Overzealous in preventing falls, hospitals are producing an ‘epidemic of immobility’ in elderly patients

From the Washington Post:

Falls remain the leading cause of fatal and nonfatal injuries for older Americans. Hospitals face financial penalties when they occur. Nurses and aides get blamed or reprimanded if a patient under their supervision hits the ground.

But hospitals have become so overzealous in fall prevention that they are producing an “epidemic of immobility,” experts say. To ensure that patients will never fall, hospitalized patients who could benefit from activity are told not to get up on their own — their bedbound state reinforced by bed alarms and a lack of staff to help them move.

That’s especially dangerous for older patients, often weak to begin with. After just a few days of bed rest, their muscles can deteriorate enough to bring severe long-term consequences.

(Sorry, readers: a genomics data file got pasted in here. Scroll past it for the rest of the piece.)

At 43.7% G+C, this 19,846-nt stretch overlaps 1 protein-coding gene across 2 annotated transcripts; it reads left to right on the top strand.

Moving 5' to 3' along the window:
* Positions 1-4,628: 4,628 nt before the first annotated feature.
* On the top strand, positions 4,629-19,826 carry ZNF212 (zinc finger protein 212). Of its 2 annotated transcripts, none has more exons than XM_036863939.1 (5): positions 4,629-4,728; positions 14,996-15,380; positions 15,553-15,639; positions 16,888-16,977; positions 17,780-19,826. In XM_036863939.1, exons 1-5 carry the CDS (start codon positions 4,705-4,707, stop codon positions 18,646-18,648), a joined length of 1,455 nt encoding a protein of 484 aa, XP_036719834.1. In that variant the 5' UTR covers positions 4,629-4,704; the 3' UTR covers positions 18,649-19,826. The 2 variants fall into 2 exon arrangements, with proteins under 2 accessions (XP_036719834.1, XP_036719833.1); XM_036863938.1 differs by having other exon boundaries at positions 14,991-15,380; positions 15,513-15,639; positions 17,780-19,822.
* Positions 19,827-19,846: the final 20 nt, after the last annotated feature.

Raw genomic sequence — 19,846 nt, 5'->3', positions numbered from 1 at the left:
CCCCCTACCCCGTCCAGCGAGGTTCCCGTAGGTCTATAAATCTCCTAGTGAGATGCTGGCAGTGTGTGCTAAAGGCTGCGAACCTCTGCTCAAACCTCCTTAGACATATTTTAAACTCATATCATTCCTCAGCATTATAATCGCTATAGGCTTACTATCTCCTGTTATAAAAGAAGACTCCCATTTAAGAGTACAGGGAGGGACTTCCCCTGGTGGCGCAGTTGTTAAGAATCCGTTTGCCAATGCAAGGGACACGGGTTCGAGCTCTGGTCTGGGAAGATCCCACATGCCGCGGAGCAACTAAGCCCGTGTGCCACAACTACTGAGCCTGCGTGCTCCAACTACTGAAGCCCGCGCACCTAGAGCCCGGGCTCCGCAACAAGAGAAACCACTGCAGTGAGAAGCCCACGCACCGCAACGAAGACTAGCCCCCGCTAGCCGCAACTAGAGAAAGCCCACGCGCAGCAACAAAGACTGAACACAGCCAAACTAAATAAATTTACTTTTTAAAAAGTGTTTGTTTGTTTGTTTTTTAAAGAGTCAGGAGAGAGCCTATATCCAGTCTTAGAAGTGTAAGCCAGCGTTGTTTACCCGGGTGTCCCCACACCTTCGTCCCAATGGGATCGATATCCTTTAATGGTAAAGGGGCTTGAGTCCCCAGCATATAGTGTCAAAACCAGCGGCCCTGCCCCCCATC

“Older patients face staggering rates of disability after hospitalizations,” said Kenneth Covinsky, a geriatrician and researcher at the University of California at San Francisco. His research found that one-third of patients 70 and older leave the hospital more disabled than when they arrived.

These telemedicine doctors are getting licenses in all 50 states to treat patients in most remote areas

From CNBC:

Blake McKinney is a doctor with medical licenses in 49 states and a 50th likely on the way. That would put him into a small but growing group of physicians who see a big future online.

Telemedicine, which involves medical consults via the web and smartphone apps, requires that doctors have licenses to treat patients wherever they are, not just in a single location. With licenses across the country, McKinney can be at home in Denver, but treat a patient in Rhode Island or Delaware or anywhere else in the U.S.

 

“See Me Now” program connects emergency room providers with former patients

From Fox43:

On Tuesday night, Penn State Hershey Medical Center hosted an opportunity for emergency room staff to reconnect with some of their former patients.

It’s part of an effort called “See Me Now,” which are events allowing families to express gratitude and find closure while giving healthcare providers the chance to see the meaning of their work in a positive setting.